Notes on Rubrics

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History of Rubrics

Rubric Examples

The Paradox of Rubrics

Generative and Creative Rubrics

Creating Better Rubrics

  1. Consider if the students need the rubric, even if you do.
  2. Consider where to use a rubric: focus on iteration and refinement, the rubric as a tool for formative assessment and revision.
  3. Avoid overly complex rating scales in which the difference from value to value is of little practical meaning.
  4. Blank spots are OK, particularly if there are more than three values and on relatively objective criteria.
  5. Allow for the unknown and surprise; provide for holistic evaluation.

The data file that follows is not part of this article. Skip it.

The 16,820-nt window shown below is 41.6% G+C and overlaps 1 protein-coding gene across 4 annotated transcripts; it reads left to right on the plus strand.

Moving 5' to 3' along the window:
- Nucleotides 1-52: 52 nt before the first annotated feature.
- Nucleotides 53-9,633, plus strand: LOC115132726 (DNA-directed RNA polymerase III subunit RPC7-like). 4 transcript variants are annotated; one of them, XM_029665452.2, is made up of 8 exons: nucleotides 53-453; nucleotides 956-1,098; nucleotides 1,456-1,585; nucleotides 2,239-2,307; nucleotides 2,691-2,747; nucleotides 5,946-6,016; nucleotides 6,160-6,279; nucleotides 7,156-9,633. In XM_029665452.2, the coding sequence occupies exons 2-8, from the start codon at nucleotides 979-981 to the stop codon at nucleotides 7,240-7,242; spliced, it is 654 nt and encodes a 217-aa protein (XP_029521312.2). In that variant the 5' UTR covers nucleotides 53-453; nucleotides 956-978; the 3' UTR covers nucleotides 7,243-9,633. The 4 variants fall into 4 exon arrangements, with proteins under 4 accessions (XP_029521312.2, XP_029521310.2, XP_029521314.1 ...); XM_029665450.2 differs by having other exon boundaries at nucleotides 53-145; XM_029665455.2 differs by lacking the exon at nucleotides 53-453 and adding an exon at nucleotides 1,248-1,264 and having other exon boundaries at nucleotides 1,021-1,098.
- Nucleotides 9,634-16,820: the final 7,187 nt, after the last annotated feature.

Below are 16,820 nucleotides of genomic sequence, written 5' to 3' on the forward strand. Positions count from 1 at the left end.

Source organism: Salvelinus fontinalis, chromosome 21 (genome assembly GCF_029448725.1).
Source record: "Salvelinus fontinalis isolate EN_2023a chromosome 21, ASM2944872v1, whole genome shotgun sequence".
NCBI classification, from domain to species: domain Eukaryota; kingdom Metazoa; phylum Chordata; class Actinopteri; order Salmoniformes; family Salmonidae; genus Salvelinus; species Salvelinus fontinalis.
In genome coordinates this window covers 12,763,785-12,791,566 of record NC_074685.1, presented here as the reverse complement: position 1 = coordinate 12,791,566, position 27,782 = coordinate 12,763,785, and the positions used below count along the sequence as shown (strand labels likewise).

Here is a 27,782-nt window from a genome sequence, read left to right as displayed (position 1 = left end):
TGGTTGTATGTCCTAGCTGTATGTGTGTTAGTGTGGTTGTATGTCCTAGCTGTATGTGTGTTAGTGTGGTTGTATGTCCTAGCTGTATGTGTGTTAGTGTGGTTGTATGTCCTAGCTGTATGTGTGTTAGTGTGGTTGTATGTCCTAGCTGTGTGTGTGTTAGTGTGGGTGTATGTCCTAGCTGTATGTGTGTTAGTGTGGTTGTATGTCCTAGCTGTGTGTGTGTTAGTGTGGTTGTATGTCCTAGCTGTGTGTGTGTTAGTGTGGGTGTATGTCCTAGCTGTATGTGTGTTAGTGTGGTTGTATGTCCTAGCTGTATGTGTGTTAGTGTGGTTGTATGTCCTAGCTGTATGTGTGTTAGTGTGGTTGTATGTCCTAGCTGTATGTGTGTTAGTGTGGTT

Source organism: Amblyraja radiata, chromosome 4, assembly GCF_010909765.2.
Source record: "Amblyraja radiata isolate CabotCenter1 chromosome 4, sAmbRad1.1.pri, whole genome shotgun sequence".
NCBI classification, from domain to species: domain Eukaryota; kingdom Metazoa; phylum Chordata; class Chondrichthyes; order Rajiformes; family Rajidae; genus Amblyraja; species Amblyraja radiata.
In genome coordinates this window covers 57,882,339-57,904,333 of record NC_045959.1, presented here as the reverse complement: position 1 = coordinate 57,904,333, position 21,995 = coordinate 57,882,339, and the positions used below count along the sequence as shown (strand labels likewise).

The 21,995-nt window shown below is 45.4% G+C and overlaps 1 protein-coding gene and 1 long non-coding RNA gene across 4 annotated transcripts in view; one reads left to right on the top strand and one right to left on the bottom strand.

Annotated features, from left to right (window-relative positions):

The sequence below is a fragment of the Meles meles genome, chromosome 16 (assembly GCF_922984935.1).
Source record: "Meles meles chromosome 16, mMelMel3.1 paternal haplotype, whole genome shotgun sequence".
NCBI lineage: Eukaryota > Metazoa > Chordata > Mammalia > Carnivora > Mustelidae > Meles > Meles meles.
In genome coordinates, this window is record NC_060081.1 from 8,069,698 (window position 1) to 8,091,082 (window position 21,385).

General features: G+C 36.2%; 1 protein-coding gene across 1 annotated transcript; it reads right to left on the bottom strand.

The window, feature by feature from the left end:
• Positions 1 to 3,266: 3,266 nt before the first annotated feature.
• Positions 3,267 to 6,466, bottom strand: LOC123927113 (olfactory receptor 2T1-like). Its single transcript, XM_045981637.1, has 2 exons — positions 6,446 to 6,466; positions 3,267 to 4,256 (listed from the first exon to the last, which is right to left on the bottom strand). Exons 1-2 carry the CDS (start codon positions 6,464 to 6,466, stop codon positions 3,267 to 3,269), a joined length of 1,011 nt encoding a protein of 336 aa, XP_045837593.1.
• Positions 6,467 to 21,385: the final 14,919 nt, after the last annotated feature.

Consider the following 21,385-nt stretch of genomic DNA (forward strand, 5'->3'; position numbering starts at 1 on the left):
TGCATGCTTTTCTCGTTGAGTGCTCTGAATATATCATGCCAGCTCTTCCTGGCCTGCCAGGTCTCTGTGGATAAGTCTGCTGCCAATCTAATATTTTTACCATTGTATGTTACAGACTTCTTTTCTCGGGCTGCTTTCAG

6. Lose (most of the) rubrics. Use them like a strong spice: where it makes the most sense in your overall approach and where the objective evaluation of tasks and attributes makes the most sense (usually in the formative stage).
  7. Always keep in mind: performance is not the same as learning; there is often value in cognitive friction and dissonance.
  8. Saving time, which is most often an underlying motivator for “rubricizing,” is good for teachers, not necessarily good for teachING.

Rubric Resources